Wills was thrown in the back of the patrol car, but they didn’t even search Embry — which was fortunate, because as Embry recalled, he almost certainly had a bag of marijuana on his person. The production attempted to get Wills off the hook by immediately paying the fine, but the officers insisted he go through standard booking — and stay in general population for several hours before releasing him. “People always review my relationship with Ethan like I was the bad influence,” Wills told me, “when in reality, I’m the one who’s like, ‘Ethan, we’ve got to get off this bridge.’” Just not that one time.
IN THIS LIFE THERE ARE NOTHING BUT POSSIBILITIES
A movie about a record store has to have a perfect soundtrack — which is part of the reason that the producers chose Moyle, whose taste had been well-established with Pump Up the Volume, to direct. Mitchell Lieb was brought on to executive produce the soundtrack, and Karen Glauber, who’d headed up new music marketing at A&M Records, served as music consultant.
The soundtrack for Empire ended up a collection of B-sides from prominent artists, covers, and new finds, but as Glauber explained, most directors just want to put on “the stuff that they loved when they were 23 or 28 — everything they ever wanted on their college radio station.” Moyle’s taste, however, was much more expansive; indeed, he wanted the soul of the entire movie to be about music, with wandering diatribes about specific artists to anchor scenes and our understanding of various characters. His original director’s cut had a scene with a five-minute discussion of The Shaggs, for example, and a scene highlighting the small vinyl shop that Eddie maintained within the store, including an extensive, razor-sharp breakdown of the various Clapton recordings.
Much of that sort of deep music wonkery was evacuated from the final cut, but the vestiges remain on the soundtrack: Between the cuts from major artists (Gin Blossoms’ “’Til I Hear It From You,” The Cranberries’ “Liar”), you had what Glauber called “the very best Toad the Wet Sprocket song” (“Crazy Life”) and the crazy catchy song that would become the album’s second single, “A Girl Like You” from Scottish artist Edwyn Collins. Glauber chose The Meices’ “Ready Steady Go” to capture a bit of lingering Gen-X punk ethos, and she’d heard Evan Dando cover Big Star’s “The Ballad of El Goodo” on KUCI and arranged to have Liv Tyler sing backup for the soundtrack version. “Free” came from The Martinis, a side project of Pixies guitarist Joey Santiago with his wife Linda Mallari. And, of course, Coyote Shivers’ “Sugar High” — only the version that made it onto the soundtrack lacked Renée Zellweger’s vocals from the finale of the film.
One of the most bizarre scenes in the movie — and one that straight-edge high school me did not understand — comes when Mark devours a plate of weed brownies and finds himself inside the GWAR video he’s watching on one of the store’s television screens. It wasn’t in the script — but when Wills saw a flyer advertising an upcoming GWAR show in Wilmington, he knew that it was precisely the sort of death metal Mark would be into. Thus: Mark’s “guest appearance” in the GWAR music video, complete with on-set devourment. (The original plan for the soundtrack was to emulate the popular format of the time, in which snippets of dialogue and commentary functioned as bumpers between songs — think Reservoir Dogs, Pulp Fiction, Romeo + Juliet, Natural Born Killers. After filming wrapped, Embry and Wills were flown to Los Angeles and spent a week recording extemporaneous conversations to be inserted between songs, but that version never saw the light of day.)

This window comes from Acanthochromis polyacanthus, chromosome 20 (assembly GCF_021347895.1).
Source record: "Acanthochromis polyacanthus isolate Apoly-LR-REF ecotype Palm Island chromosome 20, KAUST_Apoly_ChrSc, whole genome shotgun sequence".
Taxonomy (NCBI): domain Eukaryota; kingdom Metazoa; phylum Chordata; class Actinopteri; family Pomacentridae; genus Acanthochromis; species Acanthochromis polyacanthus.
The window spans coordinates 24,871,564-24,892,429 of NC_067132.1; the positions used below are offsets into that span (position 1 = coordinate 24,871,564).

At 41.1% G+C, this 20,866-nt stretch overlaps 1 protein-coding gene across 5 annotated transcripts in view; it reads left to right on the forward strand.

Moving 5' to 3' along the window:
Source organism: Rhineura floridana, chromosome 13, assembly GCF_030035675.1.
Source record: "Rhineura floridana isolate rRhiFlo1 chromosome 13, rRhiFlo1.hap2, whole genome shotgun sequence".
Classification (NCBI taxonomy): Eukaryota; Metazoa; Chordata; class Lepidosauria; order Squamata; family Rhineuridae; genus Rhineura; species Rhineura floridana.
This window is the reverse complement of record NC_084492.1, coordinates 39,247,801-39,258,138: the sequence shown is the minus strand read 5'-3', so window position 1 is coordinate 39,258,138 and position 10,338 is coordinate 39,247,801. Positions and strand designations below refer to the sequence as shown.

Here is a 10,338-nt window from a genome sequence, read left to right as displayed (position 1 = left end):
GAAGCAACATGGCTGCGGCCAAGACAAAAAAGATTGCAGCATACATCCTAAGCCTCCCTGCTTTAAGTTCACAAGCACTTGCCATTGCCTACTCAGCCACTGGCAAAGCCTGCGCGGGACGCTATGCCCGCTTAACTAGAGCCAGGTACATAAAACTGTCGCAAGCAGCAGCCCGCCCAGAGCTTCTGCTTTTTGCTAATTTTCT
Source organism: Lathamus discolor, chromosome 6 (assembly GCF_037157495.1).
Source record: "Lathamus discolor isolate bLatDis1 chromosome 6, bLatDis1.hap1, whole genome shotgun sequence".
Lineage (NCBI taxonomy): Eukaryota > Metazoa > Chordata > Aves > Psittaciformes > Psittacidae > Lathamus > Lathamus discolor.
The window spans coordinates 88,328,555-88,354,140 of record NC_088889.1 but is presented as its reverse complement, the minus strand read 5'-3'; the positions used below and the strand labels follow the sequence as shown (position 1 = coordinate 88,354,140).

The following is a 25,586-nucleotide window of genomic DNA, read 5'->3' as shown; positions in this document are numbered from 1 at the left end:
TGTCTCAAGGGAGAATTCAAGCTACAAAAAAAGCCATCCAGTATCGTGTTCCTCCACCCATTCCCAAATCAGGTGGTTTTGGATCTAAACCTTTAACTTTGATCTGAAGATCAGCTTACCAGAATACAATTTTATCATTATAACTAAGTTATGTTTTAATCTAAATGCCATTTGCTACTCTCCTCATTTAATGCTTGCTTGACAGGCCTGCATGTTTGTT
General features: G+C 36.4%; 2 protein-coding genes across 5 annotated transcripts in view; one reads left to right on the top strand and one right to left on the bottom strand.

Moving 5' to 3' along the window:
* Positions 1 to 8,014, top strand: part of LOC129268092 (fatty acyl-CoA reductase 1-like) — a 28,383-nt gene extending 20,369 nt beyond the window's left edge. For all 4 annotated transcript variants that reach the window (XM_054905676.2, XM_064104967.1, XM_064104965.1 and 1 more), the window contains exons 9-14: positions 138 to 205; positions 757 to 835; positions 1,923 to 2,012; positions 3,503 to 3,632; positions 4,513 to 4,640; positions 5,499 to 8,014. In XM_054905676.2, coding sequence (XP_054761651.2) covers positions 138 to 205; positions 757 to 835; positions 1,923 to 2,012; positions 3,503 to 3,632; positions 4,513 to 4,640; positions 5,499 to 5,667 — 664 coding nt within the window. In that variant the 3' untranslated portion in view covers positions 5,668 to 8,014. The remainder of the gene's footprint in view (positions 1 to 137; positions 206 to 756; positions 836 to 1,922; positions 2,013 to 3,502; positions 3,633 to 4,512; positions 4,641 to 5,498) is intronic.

I WONDER IF I’LL BE HELD RESPONSIBLE FOR THIS
Everyone I spoke to about the filming of Empire Records agrees that it was one of the best experiences of their careers. You had a cabal of young people, an innovative and collaborative director, and the sort of rehearsing time necessary to let characters and performance develop organically; they were actually friends. The isolation of Wilmington meant that the actors had no other choice than to hang out with each other, developing the sort of convoluted backstories, connections, and dynamics that would accompany a dozen teens working at an actual music store (many of which were deemed, during our conversations, as too private for public broadcast).
That’s the thing about Empire Records: Even it fails to coherently indict “the man,” it nevertheless manages to express the way teenage relationships tread that knife edge between love and hate, disgust and desire. And no matter of studio edits (of which there were many) could detract from that overarching feel. For example, after screening Moyle’s cut — which began with Lucas pulling up to the record store on the motorcycle — Regency felt that the film as a whole was lacking in exposition. They requested a prologue spelling out exactly how Lucas lost the money, including establishing shots in Atlantic City and a decked-out casino constructed out of the Coconut Grove room at the Ambassador Hotel (the woman who weirdly tells Lucas, “You’re sex” = Regency President Michael Nathanson’s then-girlfriend).
There were additional trims and edits; in Moyle’s words, “The studio was in a cocaine mentality, while we at the movie were in a pot mentality.” Part of the feel of the film was also lost via Regency’s insistence that it remain PG-13, rather than have the R-rating of the original script; that’s why none of the characters could be shown actually smoking cigarettes or marijuana, why they couldn’t swear like actual teenagers, why Eddie couldn’t run his weed operation on the roof — why they couldn’t, in other words, fully behave like the teens they were meant to portray.
Watching the film today, the missing connective tissue, much of it cut after Moyle gave over his director’s cut to Regency, becomes clear: Some story lines float in the wind (Why does Jane leave Rex Manning? Who is Berko? Does Eddie actually work at the store?) while others, like Lucas’ trip to Atlantic City, feel ham-fisted. There’s also a tonal disconnect between the more obvious attempts at Gen X authenticity and the sentimentality of various scenes and the film’s ending.